I agree that issues are the nub of the matter. However, it would be unrealistic to expect course in the issues – in the most part as they are constantly in flux.
    Hence we can't expect anyone to pass a course.

    However, understanding HOW government works will help you understand HOW issues are dealt with, and how policy is made into law.
    That is not necessary, understand the issues are the crux of them and wheather you agree with them or not is the thing here. Knowing how the 'top-up' fee proposal will become a law is completely unncessary. If people care about the issues they will be going out to vote and express their opinion - if they do not they will stay home.

    Also the minority might feel persecuted but:

    1. I am not sure many would care
    2. I am not sure that they would be a large group
    3. They can easily get the vote if they wish

    Also – saying inequality is not what we want in society is rather trite. However we have it… we have it everywhere – and sometimes we agree with it. To ask people to understand what their vote means, and what the political system is, is not iniquitous in the slightest.
    They may not be able to easily get the vote if they wished. People should be taught through schools (citizenship lessons) about politics and this basic understanding they will gain through school is enough - we should not be expecting them to pass tests in it. A more politically legitmat population is desirable however, peoples political knowledge cannot be something by which we can discrimnate against them. Democracy is legitmate because it has the backing of the people it represents, 'man is born free' and by taking away someones right to vote you are essentially denying them to have a say in the freedom they gave up from birth.
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    (Original post by Lawzzzzzz)
    I am not discussing the merits of giving U18s the vote – what I am saying is that there are cases:

    1. where people pay taxes and don’t have the vote
    2. where people have duties to society but no right to vote
    Yes..I'm not denying that such instances exist in society, I'm denying that they should exist. Hence, my opposition to your proposal.

    Also – WHY shouldn’t voting be conditional? I don’t understand the premise…
    For the reasons outlined above, rights and responsibilities.

    People view voting in an overly egocentric manner – i.e. I can vote because I have a right to determine how the government affects ME. However, you also determine how it Affects OTHERS – that carries with it a responsibility to know what you are doing…

    As to how the threshold would be set – I would imagine relatively low – I don’t think that there would be practical problems with it – simply require that people understand the voting system – i.e. FPTP, and the constitutional setup.
    I really don't see how a knowledge of the political system is going to help anyone vote in a less egotistical manner. In fact, I can't see a knowledge of FPTP being particularly useful at all, it won't really change how they'll vote, only an understanding of the issues would do that.

    Also as to saying that if you require people to understand the above you could equally demand that they understand economic theorems I cant agree. Voting is not cumulative – you can be the deciding vote one way or another. Economically you simply contribute bit by bit to the system. Additionally, it would not be possible to restrict people from purchasing things or selling services… it is entirely possible to do this for voting. In the end it is a matter of effect.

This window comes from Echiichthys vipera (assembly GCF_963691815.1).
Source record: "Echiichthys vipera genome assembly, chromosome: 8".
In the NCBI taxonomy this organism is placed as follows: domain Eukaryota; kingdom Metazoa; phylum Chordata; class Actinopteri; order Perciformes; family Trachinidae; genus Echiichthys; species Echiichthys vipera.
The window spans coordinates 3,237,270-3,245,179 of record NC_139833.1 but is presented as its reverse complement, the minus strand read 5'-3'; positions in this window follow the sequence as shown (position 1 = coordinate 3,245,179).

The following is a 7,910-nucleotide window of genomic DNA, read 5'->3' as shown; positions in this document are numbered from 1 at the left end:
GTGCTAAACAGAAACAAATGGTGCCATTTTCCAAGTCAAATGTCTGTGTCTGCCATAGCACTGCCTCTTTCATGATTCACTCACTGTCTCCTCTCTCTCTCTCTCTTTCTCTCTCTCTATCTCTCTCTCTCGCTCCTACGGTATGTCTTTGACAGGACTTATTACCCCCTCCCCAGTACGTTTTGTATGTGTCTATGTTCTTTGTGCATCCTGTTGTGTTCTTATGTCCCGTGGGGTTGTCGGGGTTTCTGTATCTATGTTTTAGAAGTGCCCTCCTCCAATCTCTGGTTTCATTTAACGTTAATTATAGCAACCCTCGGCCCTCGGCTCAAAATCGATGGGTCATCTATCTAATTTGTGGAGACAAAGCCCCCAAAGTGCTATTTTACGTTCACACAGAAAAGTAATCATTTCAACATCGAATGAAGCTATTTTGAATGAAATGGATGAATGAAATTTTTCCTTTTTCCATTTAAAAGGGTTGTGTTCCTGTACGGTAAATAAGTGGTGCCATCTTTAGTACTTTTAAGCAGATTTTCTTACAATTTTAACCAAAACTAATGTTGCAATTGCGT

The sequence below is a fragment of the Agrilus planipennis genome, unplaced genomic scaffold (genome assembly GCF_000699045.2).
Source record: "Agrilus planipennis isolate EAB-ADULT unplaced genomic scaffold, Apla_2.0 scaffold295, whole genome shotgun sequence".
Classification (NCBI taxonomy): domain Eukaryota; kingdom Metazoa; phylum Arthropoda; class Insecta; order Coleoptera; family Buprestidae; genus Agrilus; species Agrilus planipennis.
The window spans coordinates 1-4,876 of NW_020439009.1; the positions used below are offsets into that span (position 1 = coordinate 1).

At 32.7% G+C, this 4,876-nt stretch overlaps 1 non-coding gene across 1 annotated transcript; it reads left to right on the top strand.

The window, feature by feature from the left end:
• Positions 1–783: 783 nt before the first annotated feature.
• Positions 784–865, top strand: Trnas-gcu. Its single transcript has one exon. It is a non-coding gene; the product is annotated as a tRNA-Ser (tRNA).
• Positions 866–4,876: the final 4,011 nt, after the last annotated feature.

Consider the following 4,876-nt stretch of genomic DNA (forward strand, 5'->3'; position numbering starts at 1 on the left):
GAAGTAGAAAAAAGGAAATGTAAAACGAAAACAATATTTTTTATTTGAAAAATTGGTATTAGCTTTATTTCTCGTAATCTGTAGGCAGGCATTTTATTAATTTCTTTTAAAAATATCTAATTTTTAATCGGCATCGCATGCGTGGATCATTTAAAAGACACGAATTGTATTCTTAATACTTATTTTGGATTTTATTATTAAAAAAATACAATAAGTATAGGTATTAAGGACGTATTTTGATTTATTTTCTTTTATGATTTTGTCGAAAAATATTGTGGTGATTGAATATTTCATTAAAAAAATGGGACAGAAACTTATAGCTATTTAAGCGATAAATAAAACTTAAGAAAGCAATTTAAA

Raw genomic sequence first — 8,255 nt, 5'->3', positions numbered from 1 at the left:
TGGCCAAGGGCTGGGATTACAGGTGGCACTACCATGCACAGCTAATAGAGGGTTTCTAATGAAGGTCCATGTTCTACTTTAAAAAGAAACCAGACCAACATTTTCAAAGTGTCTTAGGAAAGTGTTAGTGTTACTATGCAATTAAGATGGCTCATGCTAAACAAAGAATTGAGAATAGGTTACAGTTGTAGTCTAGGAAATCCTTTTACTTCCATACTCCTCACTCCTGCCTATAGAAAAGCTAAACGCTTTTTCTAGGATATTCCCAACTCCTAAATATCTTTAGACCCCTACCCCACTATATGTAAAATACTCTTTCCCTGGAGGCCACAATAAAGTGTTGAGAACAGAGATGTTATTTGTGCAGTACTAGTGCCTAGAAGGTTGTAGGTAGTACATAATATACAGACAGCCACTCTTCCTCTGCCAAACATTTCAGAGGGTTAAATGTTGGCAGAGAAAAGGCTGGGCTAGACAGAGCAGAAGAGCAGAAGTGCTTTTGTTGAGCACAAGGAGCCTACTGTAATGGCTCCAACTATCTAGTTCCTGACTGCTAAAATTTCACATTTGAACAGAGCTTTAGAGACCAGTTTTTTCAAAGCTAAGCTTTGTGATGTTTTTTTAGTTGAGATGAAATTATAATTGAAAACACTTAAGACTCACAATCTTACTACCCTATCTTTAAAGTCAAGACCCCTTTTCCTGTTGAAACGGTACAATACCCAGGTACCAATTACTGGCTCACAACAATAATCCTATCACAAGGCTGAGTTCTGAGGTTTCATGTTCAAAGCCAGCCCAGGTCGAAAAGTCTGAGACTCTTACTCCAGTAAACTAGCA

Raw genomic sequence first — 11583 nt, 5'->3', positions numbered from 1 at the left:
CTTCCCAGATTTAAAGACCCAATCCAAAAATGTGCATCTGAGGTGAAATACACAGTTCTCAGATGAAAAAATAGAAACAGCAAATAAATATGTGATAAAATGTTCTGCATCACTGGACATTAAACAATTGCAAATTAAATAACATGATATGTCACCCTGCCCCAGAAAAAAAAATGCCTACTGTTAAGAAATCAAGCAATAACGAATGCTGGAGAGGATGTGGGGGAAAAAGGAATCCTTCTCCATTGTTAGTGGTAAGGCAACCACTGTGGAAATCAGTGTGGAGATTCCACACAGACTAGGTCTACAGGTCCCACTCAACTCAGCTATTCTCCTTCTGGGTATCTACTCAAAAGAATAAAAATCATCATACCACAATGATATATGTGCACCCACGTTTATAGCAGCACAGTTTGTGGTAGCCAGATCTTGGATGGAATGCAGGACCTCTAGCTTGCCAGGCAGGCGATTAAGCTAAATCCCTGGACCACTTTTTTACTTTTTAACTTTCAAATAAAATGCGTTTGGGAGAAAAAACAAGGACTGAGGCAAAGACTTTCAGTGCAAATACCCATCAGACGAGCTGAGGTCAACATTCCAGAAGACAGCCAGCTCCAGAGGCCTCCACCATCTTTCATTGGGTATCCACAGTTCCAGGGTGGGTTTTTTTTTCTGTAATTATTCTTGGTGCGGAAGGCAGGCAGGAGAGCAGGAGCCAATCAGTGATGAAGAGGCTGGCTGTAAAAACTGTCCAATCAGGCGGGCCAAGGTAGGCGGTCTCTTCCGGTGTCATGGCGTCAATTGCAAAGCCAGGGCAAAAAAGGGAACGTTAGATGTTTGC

I think you misunderstand my point. All I was saying was that the level and content of your test seems to be entirely arbitrary. For example, in my opinion, it seems to make much more sense to include an understanding of the issues they are voting about rather than the system that will process those votes.

    Also, it seems the basis for the level you want the test to be set at seems to be related to how many would pass it at the moment. What if educational standards became worse? Would you lower the pass mark, or see a large number of people fail?

    Furthermore, once you have accepted the premise of conditional voting, taking that to its logical conclusion DOES take you to weighted votes etc.

    Also as to weighting the votes on the basis of political understanding there are two points:

    1. This is entirely impractical – there would be no measure for it
    How there can be a measure for your test, but not for mine? Seems fairly comparable. I'll just set a test that measures political understanding, knowledge and sophistication.
    2. It would favour the votes of the highly educated in a way that a low level qualification does not.
    I'm afraid, if your test is going to fail anyone at all, it isn't going to be the highly educated. Again, a matter of degrees. I can't see a logically significant point between your test and mine.

    Furthermore, I can very much imagine the Tories, for example, raising the threshold on your test because it would be to their political advantage.
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    Ok – to give you a QUICK EXAMPLE

    The Government is presently proposing to reform the Lords, and the Law Lords. This is a constitutional issue. It is also a vitally important issue which has knock on effects on the population as a whole, our justice system, the checks on the executive, the level and type of representation etc etc.

    To say that it is of no importance whether people understand what is at stake beggars belief.
    To say “The issues of the constitution are for the political scientists and judges - not the general public.” Is really worrying… I don’t really know what to say – especially considering you are doing AS politics. Constitutional matters are ENTIRELY PERTINENT to the public – just consider the EU.